The reference pointed to by “” isn’t attached to the abstract, and the source article is obviously elsewhere. Yet without it, the rest of the text is difficult to appreciate. Similar problems can occur with abbreviations explained only in the article.
Some abstracts confuse their remit by summarizing the paper rather than its content. The shift to meta-reporting can lead to uninformative boiler-plate text. This example is from a medical education article:
Implications of these results are discussed.
It’s uninformative because readers already know that most research articles contain a discussion section where, by definition, results and their implications are discussed.
Some abstracts expand their remit to include personal research plans. This example is from a clinical article:
We plan to investigate why general practitioners are not complying with the pathway.
It’s common to find research aspirations in internal reports and in research grant applications, where they have a specific function. But published in an abstract, they can present a reader working in the same area with a difficult choice.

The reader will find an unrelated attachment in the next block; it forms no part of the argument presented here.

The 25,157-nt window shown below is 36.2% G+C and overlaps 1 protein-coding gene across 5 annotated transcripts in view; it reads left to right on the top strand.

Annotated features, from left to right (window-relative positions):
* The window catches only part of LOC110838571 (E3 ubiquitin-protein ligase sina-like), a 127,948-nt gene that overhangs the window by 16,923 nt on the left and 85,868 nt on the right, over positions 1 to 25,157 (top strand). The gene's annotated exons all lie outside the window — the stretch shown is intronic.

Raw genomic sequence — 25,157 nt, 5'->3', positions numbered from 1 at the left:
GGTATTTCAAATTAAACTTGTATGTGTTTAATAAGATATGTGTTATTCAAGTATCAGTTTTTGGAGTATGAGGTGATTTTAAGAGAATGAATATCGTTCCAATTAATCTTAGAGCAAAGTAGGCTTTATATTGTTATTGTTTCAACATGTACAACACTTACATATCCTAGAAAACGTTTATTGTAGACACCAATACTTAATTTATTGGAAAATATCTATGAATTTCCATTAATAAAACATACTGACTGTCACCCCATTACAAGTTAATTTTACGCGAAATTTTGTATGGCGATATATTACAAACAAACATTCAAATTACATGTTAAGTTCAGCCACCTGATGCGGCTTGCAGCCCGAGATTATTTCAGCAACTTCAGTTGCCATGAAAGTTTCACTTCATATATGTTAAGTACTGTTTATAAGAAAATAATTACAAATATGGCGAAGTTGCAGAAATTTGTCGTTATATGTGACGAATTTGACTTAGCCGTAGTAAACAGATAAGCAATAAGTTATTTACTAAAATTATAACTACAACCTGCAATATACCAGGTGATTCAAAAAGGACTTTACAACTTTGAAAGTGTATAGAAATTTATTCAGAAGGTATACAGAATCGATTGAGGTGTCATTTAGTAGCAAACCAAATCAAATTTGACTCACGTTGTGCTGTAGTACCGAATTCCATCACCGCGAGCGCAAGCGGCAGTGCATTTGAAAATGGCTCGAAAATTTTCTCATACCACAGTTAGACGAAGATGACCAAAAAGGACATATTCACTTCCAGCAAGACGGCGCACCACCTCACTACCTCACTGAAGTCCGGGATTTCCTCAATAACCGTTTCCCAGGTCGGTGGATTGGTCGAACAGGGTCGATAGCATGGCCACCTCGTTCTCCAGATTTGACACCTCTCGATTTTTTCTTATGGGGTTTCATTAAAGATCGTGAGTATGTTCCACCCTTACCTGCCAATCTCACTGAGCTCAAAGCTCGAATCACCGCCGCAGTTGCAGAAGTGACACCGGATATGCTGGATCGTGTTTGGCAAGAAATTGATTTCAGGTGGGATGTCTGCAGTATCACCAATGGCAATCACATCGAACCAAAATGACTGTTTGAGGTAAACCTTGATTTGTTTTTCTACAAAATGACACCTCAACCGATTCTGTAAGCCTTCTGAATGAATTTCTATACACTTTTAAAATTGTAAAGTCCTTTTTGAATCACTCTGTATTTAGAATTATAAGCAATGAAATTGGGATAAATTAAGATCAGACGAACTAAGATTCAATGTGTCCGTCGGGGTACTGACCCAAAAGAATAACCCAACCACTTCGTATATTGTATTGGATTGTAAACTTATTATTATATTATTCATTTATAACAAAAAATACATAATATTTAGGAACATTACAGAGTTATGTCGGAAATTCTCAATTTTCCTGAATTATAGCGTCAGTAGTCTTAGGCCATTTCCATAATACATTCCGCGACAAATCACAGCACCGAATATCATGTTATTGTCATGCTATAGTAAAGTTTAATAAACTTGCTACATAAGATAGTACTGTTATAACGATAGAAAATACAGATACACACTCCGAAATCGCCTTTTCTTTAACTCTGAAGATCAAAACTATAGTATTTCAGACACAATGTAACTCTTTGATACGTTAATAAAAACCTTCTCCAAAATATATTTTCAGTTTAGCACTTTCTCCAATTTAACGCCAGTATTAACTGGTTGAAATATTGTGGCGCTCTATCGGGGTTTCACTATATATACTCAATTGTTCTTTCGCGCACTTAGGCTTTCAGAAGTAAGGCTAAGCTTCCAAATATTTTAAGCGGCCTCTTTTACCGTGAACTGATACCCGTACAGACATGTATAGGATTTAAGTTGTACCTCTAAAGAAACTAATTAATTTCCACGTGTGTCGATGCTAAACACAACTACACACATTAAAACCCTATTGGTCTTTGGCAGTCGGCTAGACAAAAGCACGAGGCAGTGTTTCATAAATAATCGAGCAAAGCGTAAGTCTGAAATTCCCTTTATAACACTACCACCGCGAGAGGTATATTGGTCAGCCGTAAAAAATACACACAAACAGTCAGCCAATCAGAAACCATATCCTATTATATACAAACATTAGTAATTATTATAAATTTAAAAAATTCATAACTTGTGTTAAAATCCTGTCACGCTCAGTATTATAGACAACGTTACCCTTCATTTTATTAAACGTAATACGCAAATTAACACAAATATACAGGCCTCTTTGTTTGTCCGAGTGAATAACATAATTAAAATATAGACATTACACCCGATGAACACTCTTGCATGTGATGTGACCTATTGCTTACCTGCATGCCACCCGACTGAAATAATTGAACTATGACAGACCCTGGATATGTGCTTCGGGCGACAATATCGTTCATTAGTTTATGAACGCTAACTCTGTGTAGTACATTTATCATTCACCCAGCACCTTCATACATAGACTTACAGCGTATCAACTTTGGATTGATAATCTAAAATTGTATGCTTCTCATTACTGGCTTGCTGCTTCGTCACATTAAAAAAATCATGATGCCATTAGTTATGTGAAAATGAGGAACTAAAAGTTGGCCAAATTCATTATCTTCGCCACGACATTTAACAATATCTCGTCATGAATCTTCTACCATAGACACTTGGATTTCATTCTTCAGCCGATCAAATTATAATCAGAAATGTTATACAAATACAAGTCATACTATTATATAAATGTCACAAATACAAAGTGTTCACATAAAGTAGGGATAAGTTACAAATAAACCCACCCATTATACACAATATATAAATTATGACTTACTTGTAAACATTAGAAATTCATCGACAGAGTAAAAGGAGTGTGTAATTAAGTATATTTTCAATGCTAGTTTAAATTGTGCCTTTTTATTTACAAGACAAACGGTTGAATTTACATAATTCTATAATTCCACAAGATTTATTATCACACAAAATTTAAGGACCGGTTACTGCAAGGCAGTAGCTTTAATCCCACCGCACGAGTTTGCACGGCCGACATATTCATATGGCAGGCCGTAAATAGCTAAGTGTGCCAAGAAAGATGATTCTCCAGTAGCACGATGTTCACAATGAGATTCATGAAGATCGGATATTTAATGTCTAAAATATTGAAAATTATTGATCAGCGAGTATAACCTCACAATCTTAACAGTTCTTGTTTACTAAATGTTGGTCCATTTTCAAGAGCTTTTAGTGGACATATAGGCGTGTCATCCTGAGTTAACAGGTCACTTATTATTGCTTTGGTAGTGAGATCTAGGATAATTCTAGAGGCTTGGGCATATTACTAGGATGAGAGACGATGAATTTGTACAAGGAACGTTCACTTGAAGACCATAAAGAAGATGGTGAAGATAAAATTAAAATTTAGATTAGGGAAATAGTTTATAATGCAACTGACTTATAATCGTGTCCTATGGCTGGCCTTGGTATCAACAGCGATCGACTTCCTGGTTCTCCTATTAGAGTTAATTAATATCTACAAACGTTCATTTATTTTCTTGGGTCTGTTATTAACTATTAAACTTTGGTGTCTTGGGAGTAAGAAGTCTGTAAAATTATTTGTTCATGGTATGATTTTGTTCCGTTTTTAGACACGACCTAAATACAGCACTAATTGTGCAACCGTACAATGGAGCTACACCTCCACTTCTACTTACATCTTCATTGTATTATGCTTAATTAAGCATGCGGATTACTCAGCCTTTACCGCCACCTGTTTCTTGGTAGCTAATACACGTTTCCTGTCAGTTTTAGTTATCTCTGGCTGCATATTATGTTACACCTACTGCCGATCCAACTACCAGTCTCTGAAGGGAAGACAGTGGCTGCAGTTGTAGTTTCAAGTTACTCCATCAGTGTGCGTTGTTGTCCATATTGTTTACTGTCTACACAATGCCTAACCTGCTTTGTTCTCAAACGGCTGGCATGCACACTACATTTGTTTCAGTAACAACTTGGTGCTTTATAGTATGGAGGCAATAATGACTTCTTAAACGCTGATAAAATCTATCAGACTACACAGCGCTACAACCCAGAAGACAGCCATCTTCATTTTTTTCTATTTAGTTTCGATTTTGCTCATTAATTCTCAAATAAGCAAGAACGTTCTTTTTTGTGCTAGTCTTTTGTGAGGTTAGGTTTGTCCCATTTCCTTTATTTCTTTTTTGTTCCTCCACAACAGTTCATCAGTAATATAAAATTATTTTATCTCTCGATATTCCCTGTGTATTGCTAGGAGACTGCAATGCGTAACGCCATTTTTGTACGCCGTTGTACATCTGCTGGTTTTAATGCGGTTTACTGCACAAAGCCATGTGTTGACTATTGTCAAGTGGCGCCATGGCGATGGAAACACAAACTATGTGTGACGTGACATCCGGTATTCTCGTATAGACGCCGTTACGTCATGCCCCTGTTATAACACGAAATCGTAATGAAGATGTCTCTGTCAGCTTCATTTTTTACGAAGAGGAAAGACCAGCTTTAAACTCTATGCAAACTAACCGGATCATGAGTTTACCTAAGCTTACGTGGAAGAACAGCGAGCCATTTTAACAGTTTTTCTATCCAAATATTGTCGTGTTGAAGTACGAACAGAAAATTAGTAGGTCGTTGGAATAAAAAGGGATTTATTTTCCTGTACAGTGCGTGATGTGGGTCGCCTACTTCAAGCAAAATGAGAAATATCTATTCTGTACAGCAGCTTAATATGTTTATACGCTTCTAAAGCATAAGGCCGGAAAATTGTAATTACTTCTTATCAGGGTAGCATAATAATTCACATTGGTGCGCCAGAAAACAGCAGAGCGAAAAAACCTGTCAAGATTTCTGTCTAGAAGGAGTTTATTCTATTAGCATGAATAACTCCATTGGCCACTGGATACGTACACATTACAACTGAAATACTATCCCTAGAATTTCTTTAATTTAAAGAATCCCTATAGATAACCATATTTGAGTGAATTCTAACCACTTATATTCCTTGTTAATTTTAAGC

Some abstracts expand their remit even further with a self-evaluation of the research. This example is from a finance article:
We believe this study will benefit academics, regulators, policymakers and investors.
The problem is that the reader may not see these pronouncements as truly impartial, with the result that the authority of the article is weakened, not strengthened.
Abstracts can of course fail in many other ways, for example, omitting caveats, adding new information, exaggerating certainty, or providing no more than an advertisement, a piece of puffery.